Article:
The experiment will take place over the course of 1 week. There will be an initial study session, followed by two intervention sessions, and then a final test session, with sessions occurring every other day. This aligns with the current consensus on spaced repetition (see section 1.2.1). Test scores will be measured for each testing group and for everyone on the final test. Participants will be undergraduate and graduate students recruited by instructors from randomly selected classes from the University of Tennessee, Knoxville.
This experiment is in a 2 2 design, with four cells: testing on a bus, restudy on a bus, testing in a classroom, and restudy in a classroom. All groups will first study the content on a computer screen in a classroon. All groups will perform a brief distractor task with basic mathematical operations (multiplication and long division) and then review the content. On day 3, the participants will reenter the intervention area for their first intervention. The two bus groups will wait for a bus at a bus station and enter the next bus that arrives. All information and testing will be encountered using Qualtrics. Each participant will encounter their material separately. An observer will accompany the participant in disguise for the two bus groups to ensure that distractions do not significantly alter the interventions.
The bus testing group will carry a tablet provided by the researcher onto the bus. They will then answer responses to short-answer questions about the content they read on day 1 on their tablet. Questions will be randomized.
The bus restudy group will re-read the story they read on day 1 on their tablet as they travel on the bus.
The classroom testing group will be given the same test as the first group on a stationary tablet.
The classroom restudy group will re-read the story they read on day 1 on a stationary tablet.
All four groups will repeat this same procedure on day 5, with the bus groups taking a different bus route. On day 7, all participants will take a final test on the computer using Qualtrics. The test will be similar to each of the other tests. Questions will also be randomized.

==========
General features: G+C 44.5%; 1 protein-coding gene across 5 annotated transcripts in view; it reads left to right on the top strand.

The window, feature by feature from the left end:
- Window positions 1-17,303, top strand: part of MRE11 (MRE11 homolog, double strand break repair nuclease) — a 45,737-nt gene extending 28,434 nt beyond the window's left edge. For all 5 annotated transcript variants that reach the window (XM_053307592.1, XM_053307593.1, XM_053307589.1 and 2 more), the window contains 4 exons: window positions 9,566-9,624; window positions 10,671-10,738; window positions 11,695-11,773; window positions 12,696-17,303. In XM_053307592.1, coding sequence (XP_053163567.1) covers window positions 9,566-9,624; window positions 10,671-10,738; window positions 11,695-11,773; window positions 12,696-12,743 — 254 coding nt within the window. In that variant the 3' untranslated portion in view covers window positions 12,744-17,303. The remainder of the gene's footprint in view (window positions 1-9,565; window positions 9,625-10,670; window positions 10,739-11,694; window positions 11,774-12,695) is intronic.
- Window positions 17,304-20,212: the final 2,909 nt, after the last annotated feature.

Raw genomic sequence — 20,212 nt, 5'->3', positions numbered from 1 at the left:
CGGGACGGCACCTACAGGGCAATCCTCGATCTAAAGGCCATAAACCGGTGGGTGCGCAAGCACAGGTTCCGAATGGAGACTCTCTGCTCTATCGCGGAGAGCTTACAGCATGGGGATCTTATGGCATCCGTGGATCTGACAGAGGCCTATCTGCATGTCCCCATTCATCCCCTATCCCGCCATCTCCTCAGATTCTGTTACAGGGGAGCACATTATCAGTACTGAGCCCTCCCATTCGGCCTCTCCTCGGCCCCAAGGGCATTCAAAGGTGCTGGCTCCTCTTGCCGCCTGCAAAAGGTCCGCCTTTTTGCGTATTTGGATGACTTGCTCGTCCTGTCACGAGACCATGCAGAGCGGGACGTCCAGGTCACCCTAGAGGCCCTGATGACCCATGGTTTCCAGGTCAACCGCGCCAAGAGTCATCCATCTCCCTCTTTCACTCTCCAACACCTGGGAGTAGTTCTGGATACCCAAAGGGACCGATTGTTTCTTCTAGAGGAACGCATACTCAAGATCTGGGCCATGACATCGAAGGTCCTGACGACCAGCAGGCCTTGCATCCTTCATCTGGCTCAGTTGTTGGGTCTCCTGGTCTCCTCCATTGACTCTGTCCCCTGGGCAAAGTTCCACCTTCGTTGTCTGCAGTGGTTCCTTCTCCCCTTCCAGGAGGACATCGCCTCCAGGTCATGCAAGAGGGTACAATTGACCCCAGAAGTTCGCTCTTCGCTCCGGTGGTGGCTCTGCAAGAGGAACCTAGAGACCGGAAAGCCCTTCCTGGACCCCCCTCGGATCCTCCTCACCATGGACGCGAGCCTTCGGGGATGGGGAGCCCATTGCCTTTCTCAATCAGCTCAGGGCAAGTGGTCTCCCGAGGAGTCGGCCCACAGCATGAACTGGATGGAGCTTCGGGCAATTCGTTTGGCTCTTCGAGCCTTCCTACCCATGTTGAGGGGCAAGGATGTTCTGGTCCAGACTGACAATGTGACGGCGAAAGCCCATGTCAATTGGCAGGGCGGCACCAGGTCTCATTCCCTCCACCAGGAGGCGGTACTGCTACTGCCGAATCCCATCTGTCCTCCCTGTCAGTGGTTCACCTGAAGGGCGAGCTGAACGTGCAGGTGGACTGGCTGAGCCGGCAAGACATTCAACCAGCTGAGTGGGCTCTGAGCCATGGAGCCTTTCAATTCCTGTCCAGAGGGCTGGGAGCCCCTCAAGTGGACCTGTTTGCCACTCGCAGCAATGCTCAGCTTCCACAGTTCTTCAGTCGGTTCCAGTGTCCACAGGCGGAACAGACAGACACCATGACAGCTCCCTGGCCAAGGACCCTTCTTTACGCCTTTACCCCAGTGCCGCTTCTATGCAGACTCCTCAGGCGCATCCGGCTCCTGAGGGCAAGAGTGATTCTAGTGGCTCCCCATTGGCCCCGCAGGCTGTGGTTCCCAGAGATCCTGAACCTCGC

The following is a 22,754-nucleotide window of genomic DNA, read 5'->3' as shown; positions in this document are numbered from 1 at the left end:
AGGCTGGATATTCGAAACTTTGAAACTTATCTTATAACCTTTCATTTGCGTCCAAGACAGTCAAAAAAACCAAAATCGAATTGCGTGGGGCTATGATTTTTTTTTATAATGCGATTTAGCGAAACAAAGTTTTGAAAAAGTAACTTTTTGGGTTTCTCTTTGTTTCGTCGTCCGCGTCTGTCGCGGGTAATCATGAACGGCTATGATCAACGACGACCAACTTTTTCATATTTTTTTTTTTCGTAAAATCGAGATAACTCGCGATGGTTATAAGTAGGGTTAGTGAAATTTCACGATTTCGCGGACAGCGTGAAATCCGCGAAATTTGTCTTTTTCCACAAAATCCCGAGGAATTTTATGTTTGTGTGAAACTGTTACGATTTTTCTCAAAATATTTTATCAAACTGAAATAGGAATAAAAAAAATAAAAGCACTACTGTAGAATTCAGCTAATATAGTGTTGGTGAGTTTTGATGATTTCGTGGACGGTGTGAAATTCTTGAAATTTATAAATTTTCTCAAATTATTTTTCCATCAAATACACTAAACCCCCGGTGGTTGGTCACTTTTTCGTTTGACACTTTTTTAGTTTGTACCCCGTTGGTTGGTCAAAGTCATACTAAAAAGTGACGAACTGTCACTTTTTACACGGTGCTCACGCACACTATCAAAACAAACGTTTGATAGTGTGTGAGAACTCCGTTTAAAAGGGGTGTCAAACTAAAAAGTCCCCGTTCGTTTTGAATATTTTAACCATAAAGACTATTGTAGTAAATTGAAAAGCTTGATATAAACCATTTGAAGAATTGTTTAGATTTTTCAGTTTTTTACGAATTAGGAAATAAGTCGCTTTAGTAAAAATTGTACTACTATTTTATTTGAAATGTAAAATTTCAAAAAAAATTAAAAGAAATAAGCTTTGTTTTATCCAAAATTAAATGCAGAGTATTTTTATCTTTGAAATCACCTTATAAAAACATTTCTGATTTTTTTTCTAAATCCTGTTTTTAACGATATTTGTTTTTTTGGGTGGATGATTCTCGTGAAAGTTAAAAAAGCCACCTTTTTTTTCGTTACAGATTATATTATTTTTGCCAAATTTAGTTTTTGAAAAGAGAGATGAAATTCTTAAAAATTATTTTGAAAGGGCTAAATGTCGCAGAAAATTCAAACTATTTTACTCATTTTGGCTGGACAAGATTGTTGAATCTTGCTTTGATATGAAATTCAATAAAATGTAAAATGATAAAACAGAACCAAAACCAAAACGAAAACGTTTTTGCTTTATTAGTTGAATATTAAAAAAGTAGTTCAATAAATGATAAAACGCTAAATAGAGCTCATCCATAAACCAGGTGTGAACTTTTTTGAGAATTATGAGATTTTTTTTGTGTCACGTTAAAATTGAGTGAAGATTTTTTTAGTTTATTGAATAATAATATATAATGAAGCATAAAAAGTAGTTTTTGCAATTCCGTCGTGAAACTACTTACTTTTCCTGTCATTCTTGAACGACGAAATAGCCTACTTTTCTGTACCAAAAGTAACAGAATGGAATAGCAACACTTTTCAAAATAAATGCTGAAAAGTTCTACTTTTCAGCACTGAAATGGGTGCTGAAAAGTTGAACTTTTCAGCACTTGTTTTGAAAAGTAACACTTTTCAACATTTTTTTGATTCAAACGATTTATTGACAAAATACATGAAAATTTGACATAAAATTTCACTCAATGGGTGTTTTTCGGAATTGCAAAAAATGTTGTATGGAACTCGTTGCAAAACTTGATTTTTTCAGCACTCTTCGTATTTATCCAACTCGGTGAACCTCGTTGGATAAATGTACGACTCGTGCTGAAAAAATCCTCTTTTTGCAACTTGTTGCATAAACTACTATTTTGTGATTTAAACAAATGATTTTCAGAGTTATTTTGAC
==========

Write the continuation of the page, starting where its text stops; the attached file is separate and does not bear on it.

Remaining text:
Data Preparation and Analysis
Once all data is collected, each participant’s data will be coded with a number and their personally identifiable information (e.g., name, email, etc.) will be removed from the dataset. Once that is complete, an independent coder (not the researcher) will manually score all tests, which will be reordered with questions in the same order for each test, via an answer key. Either a response will be marked correct (minor spelling errors and typos will be ignored) or it will be marked incorrect; no partial points will be given. Incomplete entries (e.g., a participant came to only one intervention or didn’t show up for the final test) will be removed from the main dataset, as a partial dataset is mostly useless for our purposes.
All data will be analyzed using SPSS. First, the score for participants in each group will be added separately and any outliers will be detected using the Tietjen-Moore test and removed. Second, the normality of the data will be assessed using the Shapiro-Wilk test of normality. Homogeneity of variances will be assessed using Levene’s test. A two-way ANOVA will be performed using SSPS to detect any potential interactions between intervention environment and intervention type. A Tukey post-hoc test will be performed to see where the interactions, if any, are and calculate the main effects. Lastly, the raw data will be more closely analyzed to detect any possible systematic variance in the responses within groups.
Participants will be awarded extra credit in their course commensurate with their participation in the experiment. As an alternative to participation, students will be offered the opportunity to earn the same amount of extra credit by completing some assignment of similar effort of the instructor's choosing, such as a paper or a presentation.